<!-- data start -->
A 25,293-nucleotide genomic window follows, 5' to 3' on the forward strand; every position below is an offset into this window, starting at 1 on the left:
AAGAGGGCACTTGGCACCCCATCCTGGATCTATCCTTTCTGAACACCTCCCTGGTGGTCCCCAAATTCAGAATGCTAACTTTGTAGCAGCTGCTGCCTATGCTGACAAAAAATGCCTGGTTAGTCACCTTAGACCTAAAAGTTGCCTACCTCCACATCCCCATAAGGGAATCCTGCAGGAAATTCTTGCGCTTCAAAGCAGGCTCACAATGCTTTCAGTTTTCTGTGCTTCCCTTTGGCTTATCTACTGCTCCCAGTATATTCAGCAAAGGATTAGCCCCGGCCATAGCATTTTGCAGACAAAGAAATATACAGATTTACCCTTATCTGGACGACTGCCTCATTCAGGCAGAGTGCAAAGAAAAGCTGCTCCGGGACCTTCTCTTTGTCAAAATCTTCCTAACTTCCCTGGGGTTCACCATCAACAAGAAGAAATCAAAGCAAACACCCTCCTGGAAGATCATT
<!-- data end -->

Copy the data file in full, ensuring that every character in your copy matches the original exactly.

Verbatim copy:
A 25,293-nucleotide genomic window follows, 5' to 3' on the forward strand; every position below is an offset into this window, starting at 1 on the left:
AAGAGGGCACTTGGCACCCCATCCTGGATCTATCCTTTCTGAACACCTCCCTGGTGGTCCCCAAATTCAGAATGCTAACTTTGTAGCAGCTGCTGCCTATGCTGACAAAAAATGCCTGGTTAGTCACCTTAGACCTAAAAGTTGCCTACCTCCACATCCCCATAAGGGAATCCTGCAGGAAATTCTTGCGCTTCAAAGCAGGCTCACAATGCTTTCAGTTTTCTGTGCTTCCCTTTGGCTTATCTACTGCTCCCAGTATATTCAGCAAAGGATTAGCCCCGGCCATAGCATTTTGCAGACAAAGAAATATACAGATTTACCCTTATCTGGACGACTGCCTCATTCAGGCAGAGTGCAAAGAAAAGCTGCTCCGGGACCTTCTCTTTGTCAAAATCTTCCTAACTTCCCTGGGGTTCACCATCAACAAGAAGAAATCAAAGCAAACACCCTCCTGGAAGATCATT